Mai was originally written by
Book: Mai: A Novel
Author: Geetangali Shree (translated by Nita Kumar)
Publisher: Zubaan, 2000
The novel traces the story of Mai and her children, Sunaina and Subodh’s attempts to save her. Set in a North Indian household, Mai is babu’s wife, dada and
Even though both siblings love their mother unconditionally and want the best for her, they are not able to view their mother outside of her role as the wife, daughter-in-law and mother – which is the biggest concern the novel poses. Sunaina paints Mai as the seminal victim of a patriarchy-oppressed society. From the start of the novel Mai is shown to be powerless and weak:
“We always knew mother had a weak spine. The doctor told us that later. That those who constantly bend and get this problem… have pain all the time: pain when they bend, and pain when they stand up straight.”Mai. Nita Kumar. Page 1.
Her weak spine is used both as an expression of her submissiveness and a medical ailment. Sunaina and Subodh metaphorically claim their mother has a weak spine, but this is scientifically reinforced by the doctor’s confirmation on her physical body. As a result of having a ‘weak spine’ in both its meanings, Mai is constantly in pain which also symbolises her powerless existence. However, the question raised is ‘Is Mai completely powerless or is there a kind of power even within silence’?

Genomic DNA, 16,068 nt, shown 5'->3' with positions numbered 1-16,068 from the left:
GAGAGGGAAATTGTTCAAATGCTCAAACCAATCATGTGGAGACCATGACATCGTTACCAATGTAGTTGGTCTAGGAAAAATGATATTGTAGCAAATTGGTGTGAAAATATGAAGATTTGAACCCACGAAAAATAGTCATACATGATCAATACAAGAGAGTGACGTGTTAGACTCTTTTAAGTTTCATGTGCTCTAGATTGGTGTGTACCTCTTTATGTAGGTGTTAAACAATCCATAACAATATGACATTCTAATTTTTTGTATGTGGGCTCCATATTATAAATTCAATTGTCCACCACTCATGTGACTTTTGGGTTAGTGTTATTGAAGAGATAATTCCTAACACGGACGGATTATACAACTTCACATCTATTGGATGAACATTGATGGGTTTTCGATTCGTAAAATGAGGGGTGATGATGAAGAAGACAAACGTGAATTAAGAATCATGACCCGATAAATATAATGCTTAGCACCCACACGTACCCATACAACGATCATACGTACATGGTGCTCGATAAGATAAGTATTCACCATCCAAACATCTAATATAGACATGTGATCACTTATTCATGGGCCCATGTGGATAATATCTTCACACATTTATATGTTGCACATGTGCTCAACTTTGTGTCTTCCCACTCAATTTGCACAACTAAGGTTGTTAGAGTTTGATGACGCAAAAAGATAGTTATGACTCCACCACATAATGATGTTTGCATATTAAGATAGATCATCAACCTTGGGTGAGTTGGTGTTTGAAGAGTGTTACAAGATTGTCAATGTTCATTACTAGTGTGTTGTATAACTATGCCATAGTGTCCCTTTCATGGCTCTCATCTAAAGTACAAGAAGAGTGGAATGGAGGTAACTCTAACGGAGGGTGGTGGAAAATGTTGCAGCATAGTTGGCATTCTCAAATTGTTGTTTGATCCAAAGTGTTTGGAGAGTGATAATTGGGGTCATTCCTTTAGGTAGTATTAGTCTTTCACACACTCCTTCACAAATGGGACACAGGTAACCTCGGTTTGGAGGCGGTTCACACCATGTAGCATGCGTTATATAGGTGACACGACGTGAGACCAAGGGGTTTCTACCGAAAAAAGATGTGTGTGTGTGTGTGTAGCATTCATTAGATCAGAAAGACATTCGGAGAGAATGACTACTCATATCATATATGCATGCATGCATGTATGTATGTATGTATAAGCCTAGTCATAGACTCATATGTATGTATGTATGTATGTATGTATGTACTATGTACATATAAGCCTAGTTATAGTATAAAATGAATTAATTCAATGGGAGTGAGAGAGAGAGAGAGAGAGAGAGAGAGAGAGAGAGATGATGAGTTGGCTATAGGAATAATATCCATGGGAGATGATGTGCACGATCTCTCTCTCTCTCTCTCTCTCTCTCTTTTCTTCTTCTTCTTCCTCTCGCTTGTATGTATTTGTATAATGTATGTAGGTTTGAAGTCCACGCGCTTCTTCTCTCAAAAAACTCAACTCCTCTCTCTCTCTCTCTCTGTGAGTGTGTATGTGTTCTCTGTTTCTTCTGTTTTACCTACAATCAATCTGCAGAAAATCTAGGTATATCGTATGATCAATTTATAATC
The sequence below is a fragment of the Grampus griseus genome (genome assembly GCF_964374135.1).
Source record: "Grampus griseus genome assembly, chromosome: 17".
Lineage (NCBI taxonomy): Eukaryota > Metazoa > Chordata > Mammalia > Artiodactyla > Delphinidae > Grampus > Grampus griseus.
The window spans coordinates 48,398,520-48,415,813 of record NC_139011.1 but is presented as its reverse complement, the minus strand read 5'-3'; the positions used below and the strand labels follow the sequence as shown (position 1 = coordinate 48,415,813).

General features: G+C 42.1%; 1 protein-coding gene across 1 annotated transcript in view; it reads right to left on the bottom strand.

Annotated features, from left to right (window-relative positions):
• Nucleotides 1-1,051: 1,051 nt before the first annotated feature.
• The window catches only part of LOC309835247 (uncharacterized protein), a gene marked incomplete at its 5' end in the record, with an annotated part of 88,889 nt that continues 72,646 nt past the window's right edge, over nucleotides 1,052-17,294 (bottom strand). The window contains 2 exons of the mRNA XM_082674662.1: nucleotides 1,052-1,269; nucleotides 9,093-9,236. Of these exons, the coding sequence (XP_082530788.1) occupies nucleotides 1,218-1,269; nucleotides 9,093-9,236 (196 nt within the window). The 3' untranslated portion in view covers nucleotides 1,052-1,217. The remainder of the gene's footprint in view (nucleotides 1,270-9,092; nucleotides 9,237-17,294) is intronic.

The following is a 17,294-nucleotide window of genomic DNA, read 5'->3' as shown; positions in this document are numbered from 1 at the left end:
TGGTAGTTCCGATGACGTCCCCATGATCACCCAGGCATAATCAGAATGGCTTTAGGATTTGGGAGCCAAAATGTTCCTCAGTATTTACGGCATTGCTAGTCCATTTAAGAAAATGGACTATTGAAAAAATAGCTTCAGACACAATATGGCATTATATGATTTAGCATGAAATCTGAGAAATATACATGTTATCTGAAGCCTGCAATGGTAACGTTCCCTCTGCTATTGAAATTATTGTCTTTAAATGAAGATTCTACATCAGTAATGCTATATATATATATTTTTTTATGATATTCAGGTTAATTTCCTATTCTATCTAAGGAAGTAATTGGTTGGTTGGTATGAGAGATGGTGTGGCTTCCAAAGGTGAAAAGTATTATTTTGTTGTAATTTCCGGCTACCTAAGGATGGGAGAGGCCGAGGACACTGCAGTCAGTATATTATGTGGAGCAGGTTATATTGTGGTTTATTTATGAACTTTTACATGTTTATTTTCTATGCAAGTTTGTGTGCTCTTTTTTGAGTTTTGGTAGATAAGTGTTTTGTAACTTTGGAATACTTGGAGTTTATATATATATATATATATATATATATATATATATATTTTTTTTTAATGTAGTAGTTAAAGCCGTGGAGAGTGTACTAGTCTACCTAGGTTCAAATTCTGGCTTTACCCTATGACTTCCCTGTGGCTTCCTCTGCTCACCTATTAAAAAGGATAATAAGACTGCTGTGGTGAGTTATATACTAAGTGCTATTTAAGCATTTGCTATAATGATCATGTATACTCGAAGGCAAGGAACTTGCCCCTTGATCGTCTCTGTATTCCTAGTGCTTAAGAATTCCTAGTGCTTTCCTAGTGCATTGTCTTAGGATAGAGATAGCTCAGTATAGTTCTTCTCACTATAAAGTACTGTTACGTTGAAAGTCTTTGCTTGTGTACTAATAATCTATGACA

Through the motherhood of Mai, the novel explores the ambivalence associated with womanhood in India: a country of all-powerful divine mother goddesses and equally powerless human mothers. However, it is the word, powerless, that Shree urges readers to consider in Mai.
Sunaina’s narration of Mai is restricted to ‘inside’ the home, where the other family members all exercise power over her. Mai possesses the ‘quality’ of silence, the only thing
“We could start evaluating silence differently than how our dichotomous, rationalist world, much like Subodh and Sunaina’s, tells us to. We could question agency, strength, and weakness anew. We could take the plurality of each of these things seriously”.Mai. Nita Kumar, 168-169.
The novels projects Mai as the image of a docile wife, obedient daughter-in-law and self-sacrificing mother, and in relation to these roles a powerless and oppressed woman. Shree subtly probes the reader into questioning the image of Mai visualised through Sunaina and the possible ‘other’ Mai which may have gotten lost in motherhood.
Sunaina exclaims that “Mai was always bent over. We should know. We’ve been watching her from the beginning. Our beginning is her beginning after all.” This reiterates the idea that Mai’s beginning is only the children’s beginning and that before becoming a mother, Mai still existed – but we are never given insight into that person, except that she was called Rajjo before marriage. Thus, Kumar highlights the paradox of the mother as:
“Both weakness and power, innocence and manipulation, self-denial andMai. Nita Kumar, 162.